Among the members of the 16-member Task Force are Universal Music Group executive vp Michele Anthony, former BET CEO Debra Lee, ASCAP CEO Elizabeth Matthews, Sony Music executive vp of business affairs Julie Swidler, Common, Sheryl Crow, Andra Day and Jimmy Jam.
The Recording Academy membership, including voting and associate members, totals 22,000, of which 33 percent are women. Of the approximately 13,000 voting members, 21 percent are women. In a statistic never before released, 55 percent of the voting membership identify as white, 28 percent as people of color and 17 percent declined to disclose.
Still to come, with input from the Task Force, the Recording Academy will unroll a new membership model, which will go into effect Nov. 19 and will center on community-driven recommendations. It will also include a Peer Review Panel, which will evaluate all new member submissions in the spring.
Tchen talked to Billboard about the work of the Task Force for the below Q&A.
One of the main criticisms of Grammy voters is they don’t age out even if they are no longer involved in actively making music. How important was reaching out to younger voters, specifically those 39 and under?
A key issue of having the Recording Academy reflect the broad industry and even more, the broader population, is to make sure we’re reaching out to people who are currently underrepresented in the current Academy membership and we know there are not enough young people in the Academy membership even though we have amazing young artists who are making music, who have the credits to get in and they are our future. It’s important to reach out to them.
One of the things that we found out through Listening Forums [held in Chicago, Los Angeles, New York and Nashville] is there really are a lot of people who don’t know what the Academy is, they don’t know what the benefits of being a member are. In this day and age you need to do outreach. You can’t sit passively by and expect people to come to you. You need to do deliberate, intentional outreach and make sure that your membership reflects the broad range of folks that you want to have in.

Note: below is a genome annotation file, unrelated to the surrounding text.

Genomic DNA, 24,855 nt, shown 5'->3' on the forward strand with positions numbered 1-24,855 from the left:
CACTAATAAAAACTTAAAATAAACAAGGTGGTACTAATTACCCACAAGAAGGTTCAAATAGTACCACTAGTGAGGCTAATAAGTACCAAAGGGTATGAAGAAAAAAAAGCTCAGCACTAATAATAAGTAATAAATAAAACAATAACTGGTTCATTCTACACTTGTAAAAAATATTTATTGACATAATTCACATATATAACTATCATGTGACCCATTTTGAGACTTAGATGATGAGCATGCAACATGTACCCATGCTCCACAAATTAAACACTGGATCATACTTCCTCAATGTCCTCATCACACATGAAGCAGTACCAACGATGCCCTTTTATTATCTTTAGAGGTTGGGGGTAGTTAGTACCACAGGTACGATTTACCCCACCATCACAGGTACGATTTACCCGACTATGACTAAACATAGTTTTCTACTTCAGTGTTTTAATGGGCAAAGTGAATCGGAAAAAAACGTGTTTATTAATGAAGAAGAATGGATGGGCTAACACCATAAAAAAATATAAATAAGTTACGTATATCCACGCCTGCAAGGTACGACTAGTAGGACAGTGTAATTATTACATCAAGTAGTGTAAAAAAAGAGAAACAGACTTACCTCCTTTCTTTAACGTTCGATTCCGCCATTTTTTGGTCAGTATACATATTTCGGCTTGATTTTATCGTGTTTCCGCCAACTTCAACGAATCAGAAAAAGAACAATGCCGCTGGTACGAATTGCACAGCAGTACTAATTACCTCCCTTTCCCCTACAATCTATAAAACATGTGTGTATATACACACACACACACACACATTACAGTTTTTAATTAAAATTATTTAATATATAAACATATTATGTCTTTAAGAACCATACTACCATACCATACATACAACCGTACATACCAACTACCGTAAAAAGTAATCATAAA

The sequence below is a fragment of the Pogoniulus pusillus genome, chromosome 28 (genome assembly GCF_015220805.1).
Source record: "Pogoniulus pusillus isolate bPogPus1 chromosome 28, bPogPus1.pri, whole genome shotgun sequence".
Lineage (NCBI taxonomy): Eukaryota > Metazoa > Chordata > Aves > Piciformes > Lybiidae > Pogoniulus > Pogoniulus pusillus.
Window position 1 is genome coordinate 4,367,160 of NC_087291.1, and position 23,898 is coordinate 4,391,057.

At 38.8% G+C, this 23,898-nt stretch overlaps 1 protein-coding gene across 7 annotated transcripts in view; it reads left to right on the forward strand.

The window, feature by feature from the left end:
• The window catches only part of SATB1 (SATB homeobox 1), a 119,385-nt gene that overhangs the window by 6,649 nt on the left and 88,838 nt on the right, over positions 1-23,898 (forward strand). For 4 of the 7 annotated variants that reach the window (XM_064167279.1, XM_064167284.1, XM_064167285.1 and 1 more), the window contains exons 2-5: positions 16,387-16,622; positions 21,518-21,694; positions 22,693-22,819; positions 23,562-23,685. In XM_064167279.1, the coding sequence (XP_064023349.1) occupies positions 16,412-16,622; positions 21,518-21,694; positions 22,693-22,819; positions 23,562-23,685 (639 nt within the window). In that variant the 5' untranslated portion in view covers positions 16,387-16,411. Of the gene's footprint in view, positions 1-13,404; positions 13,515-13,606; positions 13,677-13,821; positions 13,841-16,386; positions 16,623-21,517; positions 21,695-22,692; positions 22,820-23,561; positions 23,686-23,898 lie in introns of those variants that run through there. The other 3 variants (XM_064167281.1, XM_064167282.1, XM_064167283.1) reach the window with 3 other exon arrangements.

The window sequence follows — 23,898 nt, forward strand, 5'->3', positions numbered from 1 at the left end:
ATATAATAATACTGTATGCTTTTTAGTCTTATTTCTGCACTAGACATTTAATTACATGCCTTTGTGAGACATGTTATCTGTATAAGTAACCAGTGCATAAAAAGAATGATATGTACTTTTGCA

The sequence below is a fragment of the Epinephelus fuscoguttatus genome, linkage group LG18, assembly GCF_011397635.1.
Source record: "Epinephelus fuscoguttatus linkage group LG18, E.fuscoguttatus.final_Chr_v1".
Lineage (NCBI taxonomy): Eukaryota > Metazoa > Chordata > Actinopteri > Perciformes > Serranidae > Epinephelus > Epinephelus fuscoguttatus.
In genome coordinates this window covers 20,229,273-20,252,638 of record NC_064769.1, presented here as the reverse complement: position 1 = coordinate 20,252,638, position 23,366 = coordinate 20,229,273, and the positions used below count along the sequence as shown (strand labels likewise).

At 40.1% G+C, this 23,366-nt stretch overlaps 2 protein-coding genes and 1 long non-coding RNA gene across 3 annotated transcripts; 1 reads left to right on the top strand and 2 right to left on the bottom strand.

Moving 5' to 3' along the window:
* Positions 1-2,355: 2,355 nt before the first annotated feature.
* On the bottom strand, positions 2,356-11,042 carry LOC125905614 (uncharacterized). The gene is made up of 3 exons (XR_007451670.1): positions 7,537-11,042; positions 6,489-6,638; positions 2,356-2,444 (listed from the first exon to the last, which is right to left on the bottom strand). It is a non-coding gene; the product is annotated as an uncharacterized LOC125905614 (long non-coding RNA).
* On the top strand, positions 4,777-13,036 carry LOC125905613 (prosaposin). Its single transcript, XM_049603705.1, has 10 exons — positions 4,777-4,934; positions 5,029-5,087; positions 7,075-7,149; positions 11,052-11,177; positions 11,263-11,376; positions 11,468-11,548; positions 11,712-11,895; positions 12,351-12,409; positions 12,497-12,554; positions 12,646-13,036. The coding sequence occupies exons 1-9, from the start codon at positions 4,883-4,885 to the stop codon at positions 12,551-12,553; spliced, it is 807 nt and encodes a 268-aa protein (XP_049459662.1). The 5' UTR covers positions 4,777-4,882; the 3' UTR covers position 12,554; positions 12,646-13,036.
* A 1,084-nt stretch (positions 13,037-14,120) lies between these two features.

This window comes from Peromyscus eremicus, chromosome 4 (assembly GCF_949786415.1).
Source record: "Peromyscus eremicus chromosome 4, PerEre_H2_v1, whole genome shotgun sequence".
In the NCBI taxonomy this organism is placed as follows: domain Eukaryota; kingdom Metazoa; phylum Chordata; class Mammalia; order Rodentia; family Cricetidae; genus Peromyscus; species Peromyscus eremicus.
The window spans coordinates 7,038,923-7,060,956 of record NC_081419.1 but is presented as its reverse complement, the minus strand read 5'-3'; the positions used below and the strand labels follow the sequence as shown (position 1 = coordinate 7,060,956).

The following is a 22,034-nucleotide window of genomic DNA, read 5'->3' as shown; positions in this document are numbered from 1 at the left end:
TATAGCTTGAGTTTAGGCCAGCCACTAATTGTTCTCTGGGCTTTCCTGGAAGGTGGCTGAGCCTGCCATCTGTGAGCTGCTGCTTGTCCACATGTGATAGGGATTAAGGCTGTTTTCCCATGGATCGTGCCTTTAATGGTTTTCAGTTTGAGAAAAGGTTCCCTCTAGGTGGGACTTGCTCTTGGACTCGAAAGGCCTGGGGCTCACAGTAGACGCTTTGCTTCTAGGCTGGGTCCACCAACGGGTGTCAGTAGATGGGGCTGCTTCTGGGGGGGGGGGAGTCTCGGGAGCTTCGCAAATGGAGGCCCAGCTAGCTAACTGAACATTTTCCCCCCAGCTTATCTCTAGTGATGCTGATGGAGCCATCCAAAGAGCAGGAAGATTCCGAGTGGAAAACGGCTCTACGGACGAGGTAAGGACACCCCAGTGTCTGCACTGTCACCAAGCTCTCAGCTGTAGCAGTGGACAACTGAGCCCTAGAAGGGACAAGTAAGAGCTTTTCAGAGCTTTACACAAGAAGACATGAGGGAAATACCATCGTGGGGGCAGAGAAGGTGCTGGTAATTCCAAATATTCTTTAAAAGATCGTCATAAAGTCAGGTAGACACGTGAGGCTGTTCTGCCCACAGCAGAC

Within the next five years, what would you like the percentage of female voters to be?
I don’t have a goal yet to announce. We’re talking to the Task Force and the Recording Academy and together we’re going to set a goal that is both aspirational and one that we can work towards within the next five years. The interesting thing is you go back to the USC Annenberg Inclusion Initiative report that [says] out of the music industry as a whole, 22 percent were women, so the 21 percent of the voting members that are women is roughly on par with that number. Neither the task force nor the Academy are satisfied at being at 21 percent with voting members as women. We really want to reflect the broader population.
What is a good return rate on the initial 900 invites? How do you gauge its success?
I don’t know. I think this is all new. I know in the past, the Recording Academy has done membership drives and the yield has been, I think, disappointing. Part of the objective here is to ask people to join us, to be part of the change [to] diversify the Academy and the industry as a whole. One of the ways to do that is to become a member, become active, become a part of who makes the decision about the Grammy Awards and we are really hoping that will spur more folks than the 900 to join.
In 2015, the Academy of Motion Pictures Arts and Sciences established the A2020 initiative, a five-year plan to improve diversity. Was there anything you were able to take from them while devising this plan?